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A Lot or a Little?
What you will—and won't—find in this movie.
The movie encourages learning and curiosity. Science and nature are explored with the main character charting the new creatures and plants they encounter. Two of the main characters are scientists and are helped in their work by their child.
Kindness, friendship, intelligence, and a sense of adventure are all prominent themes.
Positive Role Models
Willy is curious, clever, friendly, and bold. His mom is a scientist and his dad an explorer. He follows in their footsteps and spends his time cataloging items. Both parents are loving toward him and equal in their relationship. Strong teamwork and reciprocated kindness throughout. Buck the robot learns about empathy and emotions.
Violence & Scariness
A child crash lands on an uncharted planet, separating them from their parents. Adventure antics on this alien planet include a character being chased by giant dinosaur-style creatures. Some near-misses with falling rocks and giant hail. Some slapstick humor. Character shoots bow and arrow at pixel baddies in VR video game. Characters suffer reactions to various plants, some with funny consequences, but one serious that requires an antidote.
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Some potty humor including a joke about urinating. One use of "poop."
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Parents Need to Know
Parents need to know that Terra Willy (also known as Astro Kid) is a French animated space-adventure (dubbed into English) that's full of positive messages with a bit of mild peril. After his family's ship is destroyed by asteroids, Willy (voiced by Landen Beattie) crash lands on an uncharted planet. Despite the fact that he's separated from his parents, the movie has a reassuring tone, with no significant danger or upsetting situations lingering or hindering the fun. When they crash, Willy's robot companion, Buck (Jason Anthony), calmly explains the situation, how they'll survive and how they'll be found, with Willy constantly learning and adapting to his new environment. Exciting action scenes include regular run-ins with big, dinosaur-like rock monsters. Friendship, teamwork, and empathy are key themes, with Willy forming strong bonds with Buck, an alien pet, and some giant alien beetles. There are two instances of potty humor, one with Willy and an alien urinating and another with a mention of "poop." There's some sadness with Willy missing his parents and having to say good bye to a friend. But overall this is a joyous adventure that can be enjoyed by the whole family. To stay in the loop on more movies like this, you can sign up for weekly Family Movie Night emails.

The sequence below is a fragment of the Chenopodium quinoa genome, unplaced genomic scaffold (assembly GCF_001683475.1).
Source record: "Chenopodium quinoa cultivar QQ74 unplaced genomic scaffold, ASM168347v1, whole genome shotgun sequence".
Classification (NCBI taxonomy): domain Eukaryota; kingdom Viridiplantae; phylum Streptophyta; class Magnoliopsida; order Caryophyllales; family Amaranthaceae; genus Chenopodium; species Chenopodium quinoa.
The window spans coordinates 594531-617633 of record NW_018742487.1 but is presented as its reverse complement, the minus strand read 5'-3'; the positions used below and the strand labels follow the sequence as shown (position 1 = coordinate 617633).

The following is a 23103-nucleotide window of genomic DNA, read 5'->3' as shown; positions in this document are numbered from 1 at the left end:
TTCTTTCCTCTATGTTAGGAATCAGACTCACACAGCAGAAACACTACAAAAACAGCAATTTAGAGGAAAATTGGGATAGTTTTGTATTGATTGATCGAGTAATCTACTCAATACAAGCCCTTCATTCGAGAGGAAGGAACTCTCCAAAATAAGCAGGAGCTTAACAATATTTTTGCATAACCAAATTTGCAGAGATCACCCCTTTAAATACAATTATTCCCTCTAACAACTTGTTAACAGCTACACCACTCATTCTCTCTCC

Is It Any Good?
There's something about the reassuring tone that makes this movie a real joy to watch with children of all ages. There are big themes in Terra Willy (also known as Astro Kid), such as Willy being separated from his parents and forced to fend for himself. But these are emotionally eased through thanks to the smart script that ensures everything has a sense of wonder and adventure rather than peril and panic.
Naturally, Willy gets upset on a couple of occasions but his robot companion, Buck (Jason Anthony), is on hand to reassure him and help. The charming Buck learns more about compassion with each situation, including learning the value of pets when they meet the equally sweet Flash, an alien with dog-like tendencies. While it might sound saccharine sweet, there's no try-hard or forced feeling to the warm spirit of Terra Willy. It's just innate in the movie's DNA, baked in by the thoughtful direction of Eric Tosti (The Jungle Bunch). Tosti has created a fun adventure playground full of learning, teamwork, and empathy, on a gorgeous planet full of fascinating landscapes, plants, and animals.
Did we miss something on diversity?
Research shows a connection between kids' healthy self-esteem and positive portrayals in media. That's why we've added a new "Diverse Representations" section to our reviews that will be rolling out on an ongoing basis. You can help us help kids by suggesting a diversity update.